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enough. and if the diet is not providing enough, you need some from supplements to get up to what we consider to be enough. >> reporter: some people like carroll baggerly continue to doubt the experts. she insists megadoses of vitamin d help her in many ways. >> my own personal well being it's critical. >> reporter: and others are confused. >> one person comes up with something and then in a few more months someone comes up with something else. >> i make my own decisions and take what i feel is appropriate. >> reporter: the panel warns that too much calcium or vitamin d can cause problems including kidney stones. so how much of both should you take? the report has lots of specific numbers and you can read it on oub website >> i agree with that last woman. robert bazell thanks as always. and one more health-related note.
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the senate passed the biggest overhaul of this nation's food safety system in decades. the bill goes to the house. according to the centers for disease control, one in four americans gets sick hundreds of thousands are hospitalized, more than 5,000 people die every year in the u.s., from eating contaminated food. this bill comes after some massive recalls that we've covered here including last summer's recall of half a billion eggs in a salmonella outbreak. a huge and potent storm system pushing through the southeast has spawned 11 confirmed tornados now. in mississippi, alabama, georgia, outside atlanta, severe thunderstorm that may have been a tornado has damaged half a dozen homes so far. all part of a system stretching all the way from the gulf coast way up to western new england, appears to cover about half the country. this one could bring heavy rain, snow, high winds by tomorrow. the first day of december. when we continue here in just a moment, what colin and
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alma powell told us about the rare good news in an otherwise downward national trend. and the most expensive broadway show ever staged. let's just say they haven't worked all the bugs out quite yet. [ male announcer ] for frequent heartburn relief, nothing beats prevacid®24hr. just one pill helps keep you heartburn free for a full 24 hours. prevent the acid that causes frequent heartburn with prevacid®24hr, all day, all night. nothing works better. another heart attack could be lurking, waiting to strike.
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a rare but potentially life-threatening condition, reported sometimes less than 2 weeks after starting plavix. other rare but serious side effects may occur. there's a rare bit of good us there's a rare bit of good plus to report tonight on the high school dropout rate as part of our ongoing coverage of education nations. the number of high schools in the u.s. that are known in the trade as drop-out factories
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where 40% or more of the students fail to graduate, has been reduced by 13%. and while the number of dropouts is down by only 3%, it's progress and it indicates the nation may have already hit rock bottom, the result of a lot of hard work by a lot of people and groups, including the america's promise alliance chaired by colin powell and his wife, alma. they spoke in washington today and later they spoke exclusively with us. the mission is to give every young person in america a high school diploma for openers. >> and that's a big goal. it's a goal that frankly is achievable if we all come together and put all our resources into the challenge. it will take a long time to get us back to where we need to be. but we're off. we're starting and as you heard from today's report, we're on our way to fixing this problem. but let not anyone think that the problem is going to be fixed in a year. it will take years, as it took years to get where we are. >> no. we're hoping in ten year's time we'll have cut the dropout rate in half and maybe with better statistics than that but we're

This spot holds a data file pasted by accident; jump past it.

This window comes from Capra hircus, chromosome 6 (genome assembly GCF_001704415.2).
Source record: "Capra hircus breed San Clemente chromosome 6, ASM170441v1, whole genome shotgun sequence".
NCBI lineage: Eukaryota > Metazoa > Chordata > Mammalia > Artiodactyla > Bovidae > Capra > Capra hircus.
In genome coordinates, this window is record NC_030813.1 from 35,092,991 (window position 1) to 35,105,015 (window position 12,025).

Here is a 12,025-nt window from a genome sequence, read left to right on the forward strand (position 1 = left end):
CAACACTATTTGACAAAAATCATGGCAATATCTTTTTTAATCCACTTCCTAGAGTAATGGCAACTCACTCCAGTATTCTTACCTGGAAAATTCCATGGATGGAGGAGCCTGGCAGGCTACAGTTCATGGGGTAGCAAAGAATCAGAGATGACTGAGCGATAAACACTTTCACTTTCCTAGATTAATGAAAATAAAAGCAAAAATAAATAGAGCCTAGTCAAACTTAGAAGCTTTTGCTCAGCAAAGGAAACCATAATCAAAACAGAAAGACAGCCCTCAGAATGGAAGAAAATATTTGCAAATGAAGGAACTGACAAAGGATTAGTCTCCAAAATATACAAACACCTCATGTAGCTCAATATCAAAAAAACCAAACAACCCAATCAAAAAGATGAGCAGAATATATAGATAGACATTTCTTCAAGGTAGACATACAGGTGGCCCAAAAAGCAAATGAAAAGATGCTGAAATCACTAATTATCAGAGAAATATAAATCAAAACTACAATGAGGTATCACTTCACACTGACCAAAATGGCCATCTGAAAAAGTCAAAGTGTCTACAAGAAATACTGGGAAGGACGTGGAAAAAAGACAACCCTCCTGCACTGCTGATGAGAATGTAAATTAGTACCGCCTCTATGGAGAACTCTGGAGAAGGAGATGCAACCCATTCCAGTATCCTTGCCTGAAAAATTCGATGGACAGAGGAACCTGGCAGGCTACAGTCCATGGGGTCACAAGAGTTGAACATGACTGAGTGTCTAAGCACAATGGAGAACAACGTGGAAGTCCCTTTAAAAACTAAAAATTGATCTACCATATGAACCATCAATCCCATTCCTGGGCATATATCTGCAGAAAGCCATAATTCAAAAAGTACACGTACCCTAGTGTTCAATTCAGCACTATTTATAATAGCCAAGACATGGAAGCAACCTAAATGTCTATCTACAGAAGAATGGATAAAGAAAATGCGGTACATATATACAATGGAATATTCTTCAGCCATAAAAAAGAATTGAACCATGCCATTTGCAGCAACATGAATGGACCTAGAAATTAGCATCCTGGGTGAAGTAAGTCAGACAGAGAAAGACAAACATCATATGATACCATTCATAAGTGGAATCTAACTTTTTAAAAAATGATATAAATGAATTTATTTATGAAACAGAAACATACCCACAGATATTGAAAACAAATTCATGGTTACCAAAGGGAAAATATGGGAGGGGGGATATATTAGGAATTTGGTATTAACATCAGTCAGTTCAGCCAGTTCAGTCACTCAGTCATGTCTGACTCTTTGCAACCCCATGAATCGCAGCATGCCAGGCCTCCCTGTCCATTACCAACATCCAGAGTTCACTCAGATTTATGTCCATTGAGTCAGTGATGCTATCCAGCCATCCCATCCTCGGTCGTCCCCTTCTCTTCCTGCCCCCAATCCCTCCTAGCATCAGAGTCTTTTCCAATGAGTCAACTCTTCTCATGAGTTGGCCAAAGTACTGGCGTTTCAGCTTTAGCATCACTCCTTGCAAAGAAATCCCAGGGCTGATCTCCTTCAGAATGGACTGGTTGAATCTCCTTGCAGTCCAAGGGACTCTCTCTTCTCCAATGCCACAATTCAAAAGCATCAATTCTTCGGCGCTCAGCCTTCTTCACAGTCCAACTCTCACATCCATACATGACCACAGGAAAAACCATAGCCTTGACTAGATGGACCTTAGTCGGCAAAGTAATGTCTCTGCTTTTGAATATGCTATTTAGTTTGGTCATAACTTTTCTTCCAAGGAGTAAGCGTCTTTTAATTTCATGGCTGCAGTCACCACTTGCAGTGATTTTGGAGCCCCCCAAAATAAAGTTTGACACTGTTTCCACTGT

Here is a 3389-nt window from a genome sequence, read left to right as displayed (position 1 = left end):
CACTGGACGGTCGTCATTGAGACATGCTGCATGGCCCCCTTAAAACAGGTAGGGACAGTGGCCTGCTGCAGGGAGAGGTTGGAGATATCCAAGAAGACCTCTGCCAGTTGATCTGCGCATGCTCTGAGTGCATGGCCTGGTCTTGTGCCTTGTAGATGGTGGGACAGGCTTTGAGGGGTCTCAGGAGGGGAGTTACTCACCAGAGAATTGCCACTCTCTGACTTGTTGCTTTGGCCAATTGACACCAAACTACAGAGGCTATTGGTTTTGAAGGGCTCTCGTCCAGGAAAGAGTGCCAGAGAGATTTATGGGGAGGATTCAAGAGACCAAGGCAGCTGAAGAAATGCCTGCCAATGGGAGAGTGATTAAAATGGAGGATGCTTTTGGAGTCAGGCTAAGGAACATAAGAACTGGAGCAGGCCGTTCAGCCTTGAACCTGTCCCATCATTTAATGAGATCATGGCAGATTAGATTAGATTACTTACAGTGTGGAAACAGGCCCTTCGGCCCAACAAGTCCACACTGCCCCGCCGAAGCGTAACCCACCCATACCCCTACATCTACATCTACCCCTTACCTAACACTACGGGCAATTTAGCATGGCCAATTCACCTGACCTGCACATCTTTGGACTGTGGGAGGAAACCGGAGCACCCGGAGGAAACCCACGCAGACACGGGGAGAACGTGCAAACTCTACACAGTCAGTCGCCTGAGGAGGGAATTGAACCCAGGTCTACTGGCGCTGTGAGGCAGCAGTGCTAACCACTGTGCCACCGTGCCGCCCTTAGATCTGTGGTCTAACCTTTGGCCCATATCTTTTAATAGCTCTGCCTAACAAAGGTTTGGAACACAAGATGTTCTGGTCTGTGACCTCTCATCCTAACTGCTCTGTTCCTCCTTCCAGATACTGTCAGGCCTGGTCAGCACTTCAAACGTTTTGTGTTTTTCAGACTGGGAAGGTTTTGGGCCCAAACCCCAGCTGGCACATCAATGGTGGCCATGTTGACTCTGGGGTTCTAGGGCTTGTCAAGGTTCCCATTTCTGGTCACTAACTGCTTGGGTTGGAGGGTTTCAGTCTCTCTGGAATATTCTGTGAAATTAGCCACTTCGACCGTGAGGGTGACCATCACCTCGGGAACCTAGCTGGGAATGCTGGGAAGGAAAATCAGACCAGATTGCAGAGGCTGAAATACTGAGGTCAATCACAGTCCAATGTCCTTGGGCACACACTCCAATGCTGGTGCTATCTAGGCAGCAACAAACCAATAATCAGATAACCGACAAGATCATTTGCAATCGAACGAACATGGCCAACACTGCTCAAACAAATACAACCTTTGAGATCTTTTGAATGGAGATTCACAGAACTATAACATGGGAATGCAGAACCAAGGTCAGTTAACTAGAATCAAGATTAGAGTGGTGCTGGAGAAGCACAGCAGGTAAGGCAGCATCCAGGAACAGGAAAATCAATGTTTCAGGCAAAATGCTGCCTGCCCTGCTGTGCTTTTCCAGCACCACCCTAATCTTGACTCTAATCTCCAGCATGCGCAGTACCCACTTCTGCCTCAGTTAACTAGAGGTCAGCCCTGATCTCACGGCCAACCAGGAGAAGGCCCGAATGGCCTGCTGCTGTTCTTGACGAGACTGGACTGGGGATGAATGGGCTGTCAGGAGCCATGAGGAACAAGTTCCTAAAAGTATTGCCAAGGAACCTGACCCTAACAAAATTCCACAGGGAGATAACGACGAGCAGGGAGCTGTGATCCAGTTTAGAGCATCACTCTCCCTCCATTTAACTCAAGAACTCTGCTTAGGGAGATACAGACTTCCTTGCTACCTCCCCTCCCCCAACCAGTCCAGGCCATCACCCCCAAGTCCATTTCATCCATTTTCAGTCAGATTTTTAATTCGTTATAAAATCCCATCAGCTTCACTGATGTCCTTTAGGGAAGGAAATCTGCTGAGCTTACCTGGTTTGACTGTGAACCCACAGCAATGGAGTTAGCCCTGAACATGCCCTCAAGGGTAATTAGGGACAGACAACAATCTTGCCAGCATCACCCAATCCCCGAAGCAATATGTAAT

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aiming to cut it in half. >> general i have to ask you a question that blends politics and education. you saw the results of the midterm elections and we're going to have divided government here. not everyone agrees on the philosophy of the obama administration, secretary duncan, "race to the top," spending what they have the way they spent it. what's the chance that after this progress you're announcing today, politics enters and fights begin over funding and progress gets either delayed or sidelined? >> i'm confident we'll see bipartisan support for this effort. we saw it in the bush administration with the initiatives that he put in place. and we're seeing it with president obama and especially, under the distinguished leadership of secretary duncan. the challenge can we're in a fiscal crisis. some of our school systems are cutting back on teachers and
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funding for facilities. the challenge will be -- how do we spend the limited dollars that will be available to us in the years ahead? >> former secretary of state colin powell and his wife, alma, with us from washington. up next here tonight, an early christmas present. the best one a kid could ask for. ♪ [ male announcer ] at ge capital, we're out there every day with clients like jetblue -- financing their fleet, sharing our expertise, and working with people who are changing the face of business in america. after 25 years in the aviation business, i kind of feel like if you're not having fun at what you do, then you've got the wrong job. my landing was better than yours. no, it wasn't. yes, it was. was not yewat wa what do you think? take one of the big ones out? nah.